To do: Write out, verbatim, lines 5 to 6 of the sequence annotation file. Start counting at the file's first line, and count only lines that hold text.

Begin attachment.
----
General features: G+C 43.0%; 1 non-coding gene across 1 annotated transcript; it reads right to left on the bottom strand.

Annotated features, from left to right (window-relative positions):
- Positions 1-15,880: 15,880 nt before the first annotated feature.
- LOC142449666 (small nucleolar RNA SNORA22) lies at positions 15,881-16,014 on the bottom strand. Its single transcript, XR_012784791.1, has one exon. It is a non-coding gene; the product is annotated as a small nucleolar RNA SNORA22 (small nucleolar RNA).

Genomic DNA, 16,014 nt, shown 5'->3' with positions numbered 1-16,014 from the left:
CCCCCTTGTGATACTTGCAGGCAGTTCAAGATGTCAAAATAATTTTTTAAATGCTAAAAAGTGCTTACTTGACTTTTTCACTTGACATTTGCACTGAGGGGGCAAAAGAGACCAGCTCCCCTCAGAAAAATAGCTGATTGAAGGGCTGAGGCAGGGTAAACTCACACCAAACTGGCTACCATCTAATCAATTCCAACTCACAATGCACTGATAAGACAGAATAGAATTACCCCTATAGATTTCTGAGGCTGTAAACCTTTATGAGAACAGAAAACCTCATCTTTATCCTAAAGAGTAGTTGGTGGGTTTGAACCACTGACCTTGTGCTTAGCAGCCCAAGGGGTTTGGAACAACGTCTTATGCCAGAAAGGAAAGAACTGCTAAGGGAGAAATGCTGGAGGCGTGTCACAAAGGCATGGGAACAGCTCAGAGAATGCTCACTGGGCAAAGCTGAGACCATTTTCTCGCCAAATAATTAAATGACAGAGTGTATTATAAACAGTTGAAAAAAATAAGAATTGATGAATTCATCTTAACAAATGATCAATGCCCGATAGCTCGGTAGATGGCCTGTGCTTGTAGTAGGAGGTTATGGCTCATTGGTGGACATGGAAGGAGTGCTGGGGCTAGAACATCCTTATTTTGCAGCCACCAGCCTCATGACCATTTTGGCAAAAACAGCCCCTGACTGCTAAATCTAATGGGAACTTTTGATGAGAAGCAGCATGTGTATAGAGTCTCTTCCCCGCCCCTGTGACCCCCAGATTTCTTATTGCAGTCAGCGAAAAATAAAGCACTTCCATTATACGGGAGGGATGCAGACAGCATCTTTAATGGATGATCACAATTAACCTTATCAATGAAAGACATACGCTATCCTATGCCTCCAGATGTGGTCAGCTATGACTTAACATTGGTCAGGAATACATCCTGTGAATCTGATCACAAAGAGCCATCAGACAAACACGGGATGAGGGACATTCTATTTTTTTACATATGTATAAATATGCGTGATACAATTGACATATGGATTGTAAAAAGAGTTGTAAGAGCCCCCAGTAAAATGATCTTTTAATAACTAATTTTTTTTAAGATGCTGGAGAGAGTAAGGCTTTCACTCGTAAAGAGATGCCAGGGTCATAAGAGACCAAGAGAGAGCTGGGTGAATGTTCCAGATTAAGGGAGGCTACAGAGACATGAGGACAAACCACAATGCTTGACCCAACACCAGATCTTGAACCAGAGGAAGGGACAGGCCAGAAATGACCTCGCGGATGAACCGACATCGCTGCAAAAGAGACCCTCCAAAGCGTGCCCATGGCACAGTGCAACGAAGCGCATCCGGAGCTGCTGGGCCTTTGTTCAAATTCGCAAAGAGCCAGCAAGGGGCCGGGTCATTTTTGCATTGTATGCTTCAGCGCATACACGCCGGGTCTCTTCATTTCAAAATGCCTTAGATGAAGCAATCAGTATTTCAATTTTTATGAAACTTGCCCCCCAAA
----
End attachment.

Genomic DNA, 16,014 nt, shown 5'->3' with positions numbered 1-16,014 from the left:
CCCCCTTGTGATACTTGCAGGCAGTTCAAGATGTCAAAATAATTTTTTAAATGCTAAAAAGTGCTTACTTGACTTTTTCACTTGACATTTGCACTGAGGGGGCAAAAGAGACCAGCTCCCCTCAGAAAAATAGCTGATTGAAGGGCTGAGGCAGGGTAAACTCACACCAAACTGGCTACCATCTAATCAATTCCAACTCACAATGCACTGATAAGACAGAATAGAATTACCCCTATAGATTTCTGAGGCTGTAAACCTTTATGAGAACAGAAAACCTCATCTTTATCCTAAAGAGTAGTTGGTGGGTTTGAACCACTGACCTTGTGCTTAGCAGCCCAAGGGGTTTGGAACAACGTCTTATGCCAGAAAGGAAAGAACTGCTAAGGGAGAAATGCTGGAGGCGTGTCACAAAGGCATGGGAACAGCTCAGAGAATGCTCACTGGGCAAAGCTGAGACCATTTTCTCGCCAAATAATTAAATGACAGAGTGTATTATAAACAGTTGAAAAAAATAAGAATTGATGAATTCATCTTAACAAATGATCAATGCCCGATAGCTCGGTAGATGGCCTGTGCTTGTAGTAGGAGGTTATGGCTCATTGGTGGACATGGAAGGAGTGCTGGGGCTAGAACATCCTTATTTTGCAGCCACCAGCCTCATGACCATTTTGGCAAAAACAGCCCCTGACTGCTAAATCTAATGGGAACTTTTGATGAGAAGCAGCATGTGTATAGAGTCTCTTCCCCGCCCCTGTGACCCCCAGATTTCTTATTGCAGTCAGCGAAAAATAAAGCACTTCCATTATACGGGAGGGATGCAGACAGCATCTTTAATGGATGATCACAATTAACCTTATCAATGAAAGACATACGCTATCCTATGCCTCCAGATGTGGTCAGCTATGACTTAACATTGGTCAGGAATACATCCTGTGAATCTGATCACAAAGAGCCATCAGACAAACACGGGATGAGGGACATTCTATTTTTTTACATATGTATAAATATGCGTGATACAATTGACATATGGATTGTAAAAAGAGTTGTAAGAGCCCCCAGTAAAATGATCTTTTAATAACTAATTTTTTTTAAGATGCTGGAGAGAGTAAGGCTTTCACTCGTAAAGAGATGCCAGGGTCATAAGAGACCAAGAGAGAGCTGGGTGAATGTTCCAGATTAAGGGAGGCTACAGAGACATGAGGACAAACCACAATGCTTGACCCAACACCAGATCTTGAACCAGAGGAAGGGACAGGCCAGAAATGACCTCGCGGATGAACCGACATCGCTGCAAAAGAGACCCTCCAAAGCGTGCCCATGGCACAGTGCAACGAAGCGCATCCGGAGCTGCTGGGCCTTTGTTCAAATTCGCAAAGAGCCAGCAAGGGGCCGGGTCATTTTTGCATTGTATGCTTCAGCGCATACACGCCGGGTCTCTTCATTTCAAAATGCCTTAGATGAAGCAATCAGTATTTCAATTTTTATGAAACTTGCCCCCCAAA